Thou shalt feed my people Israel, that is, rule them, and take care of them, as a shepherd doth of his sheep, Psalm 78:70, 71.  This expression he useth to admonish David, that he was not made a king to advance his own glory and interest, but for the good and benefit of his people; and that he ought to rule them with all tenderness, and to watch over them with all diligence.

 

Verse 3:[7]  (1 Chron. 11:3) So all the elders of Israel came to the king to Hebron; (2 Kings 11:17) and king David made a league with them in Hebron (Judg. 11:11; 1 Sam. 23:18) before the LORD:  and they anointed David king over Israel.



[The elders of Israel came]  The great Elders of the Sanhedrin (Grotius); or those seventy, concerning which Numbers 11 (Tirinus out of Sanchez), and with these princes (Sanchez, Martyr).  These came, either, 1.  Before the arrival of the tribes (Vatablus, Malvenda).  Or, 2.  When they by their legates had considered the conditions of the covenant (Malvenda out of Junius).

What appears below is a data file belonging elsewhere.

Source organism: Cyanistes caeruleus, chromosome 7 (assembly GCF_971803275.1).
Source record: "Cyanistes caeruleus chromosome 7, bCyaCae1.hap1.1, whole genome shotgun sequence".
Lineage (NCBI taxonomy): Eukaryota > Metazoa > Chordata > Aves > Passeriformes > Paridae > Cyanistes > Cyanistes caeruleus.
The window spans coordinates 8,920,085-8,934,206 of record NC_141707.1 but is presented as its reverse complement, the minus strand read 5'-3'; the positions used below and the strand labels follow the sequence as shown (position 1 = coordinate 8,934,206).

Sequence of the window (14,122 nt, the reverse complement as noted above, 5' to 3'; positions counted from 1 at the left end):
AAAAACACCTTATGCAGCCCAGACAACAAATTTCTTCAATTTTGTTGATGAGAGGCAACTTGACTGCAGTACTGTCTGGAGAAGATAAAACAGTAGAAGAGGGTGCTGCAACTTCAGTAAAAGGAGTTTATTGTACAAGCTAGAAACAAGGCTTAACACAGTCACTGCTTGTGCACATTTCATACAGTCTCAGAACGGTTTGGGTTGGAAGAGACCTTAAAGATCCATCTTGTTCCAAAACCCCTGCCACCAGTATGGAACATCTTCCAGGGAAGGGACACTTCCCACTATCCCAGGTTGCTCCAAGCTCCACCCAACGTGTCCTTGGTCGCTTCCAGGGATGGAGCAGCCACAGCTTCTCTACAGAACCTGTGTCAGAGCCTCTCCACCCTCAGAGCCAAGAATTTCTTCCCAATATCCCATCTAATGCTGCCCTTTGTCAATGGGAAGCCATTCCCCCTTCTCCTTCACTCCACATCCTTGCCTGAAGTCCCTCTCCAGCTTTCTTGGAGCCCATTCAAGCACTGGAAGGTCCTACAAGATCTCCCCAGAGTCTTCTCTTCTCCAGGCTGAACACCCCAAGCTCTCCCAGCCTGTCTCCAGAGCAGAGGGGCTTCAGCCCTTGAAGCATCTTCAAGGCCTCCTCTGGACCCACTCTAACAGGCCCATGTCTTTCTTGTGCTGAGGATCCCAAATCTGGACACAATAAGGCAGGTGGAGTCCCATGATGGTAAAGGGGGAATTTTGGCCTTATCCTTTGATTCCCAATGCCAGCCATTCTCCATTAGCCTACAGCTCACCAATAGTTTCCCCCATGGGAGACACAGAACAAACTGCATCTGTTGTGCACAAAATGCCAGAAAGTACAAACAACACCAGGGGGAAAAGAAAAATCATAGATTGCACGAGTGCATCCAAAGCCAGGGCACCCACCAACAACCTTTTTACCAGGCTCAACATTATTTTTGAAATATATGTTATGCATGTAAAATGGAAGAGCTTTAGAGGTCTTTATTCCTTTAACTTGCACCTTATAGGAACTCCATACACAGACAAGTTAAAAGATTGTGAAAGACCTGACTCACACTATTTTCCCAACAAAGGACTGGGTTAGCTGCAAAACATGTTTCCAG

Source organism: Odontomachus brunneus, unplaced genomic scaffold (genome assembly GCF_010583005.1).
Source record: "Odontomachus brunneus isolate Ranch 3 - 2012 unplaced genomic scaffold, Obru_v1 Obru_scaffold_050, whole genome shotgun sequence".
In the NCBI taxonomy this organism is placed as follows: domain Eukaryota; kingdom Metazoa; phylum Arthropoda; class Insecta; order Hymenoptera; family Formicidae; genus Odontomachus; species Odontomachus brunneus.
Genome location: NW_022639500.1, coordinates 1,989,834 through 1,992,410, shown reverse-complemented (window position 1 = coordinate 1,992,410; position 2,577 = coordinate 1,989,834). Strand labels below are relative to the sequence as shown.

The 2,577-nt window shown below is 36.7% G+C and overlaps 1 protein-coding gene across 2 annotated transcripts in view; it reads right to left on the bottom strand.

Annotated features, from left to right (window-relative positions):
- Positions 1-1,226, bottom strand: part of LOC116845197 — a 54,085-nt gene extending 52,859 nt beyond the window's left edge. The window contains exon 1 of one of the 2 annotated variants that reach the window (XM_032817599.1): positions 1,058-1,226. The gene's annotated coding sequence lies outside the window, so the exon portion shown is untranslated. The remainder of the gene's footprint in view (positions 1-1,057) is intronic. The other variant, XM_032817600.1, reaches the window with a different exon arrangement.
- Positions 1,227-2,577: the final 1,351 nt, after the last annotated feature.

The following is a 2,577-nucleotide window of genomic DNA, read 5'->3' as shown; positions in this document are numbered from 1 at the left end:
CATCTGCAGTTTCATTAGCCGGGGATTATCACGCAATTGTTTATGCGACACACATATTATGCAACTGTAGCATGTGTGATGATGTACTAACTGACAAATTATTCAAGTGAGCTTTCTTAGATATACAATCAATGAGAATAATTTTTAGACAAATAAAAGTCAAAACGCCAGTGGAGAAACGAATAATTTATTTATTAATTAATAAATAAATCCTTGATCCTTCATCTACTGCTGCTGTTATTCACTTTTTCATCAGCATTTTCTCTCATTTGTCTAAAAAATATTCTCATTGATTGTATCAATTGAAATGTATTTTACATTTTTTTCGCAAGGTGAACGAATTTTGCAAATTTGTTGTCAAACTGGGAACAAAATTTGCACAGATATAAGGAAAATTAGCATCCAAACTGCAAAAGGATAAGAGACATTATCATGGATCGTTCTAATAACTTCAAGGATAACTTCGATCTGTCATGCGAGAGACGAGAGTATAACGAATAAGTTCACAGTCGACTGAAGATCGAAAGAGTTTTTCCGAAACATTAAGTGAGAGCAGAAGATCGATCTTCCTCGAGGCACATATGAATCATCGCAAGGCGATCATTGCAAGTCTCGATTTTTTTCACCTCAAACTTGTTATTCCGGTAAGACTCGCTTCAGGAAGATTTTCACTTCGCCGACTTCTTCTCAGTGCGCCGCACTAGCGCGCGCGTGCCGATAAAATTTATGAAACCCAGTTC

[He struck a covenant with them]  This covenant was a mutual promise, wherein David promised that he was going to rule according to the laws, Deuteronomy 17; and the people, that they were going to obey him and be loyal (Lapide, Menochius).  Every compact among the Hebrews is called a בְּרִית, which sort was this, wherein David promised to them indulgence for things done previously, and they promised obedience to him as King (Grotius).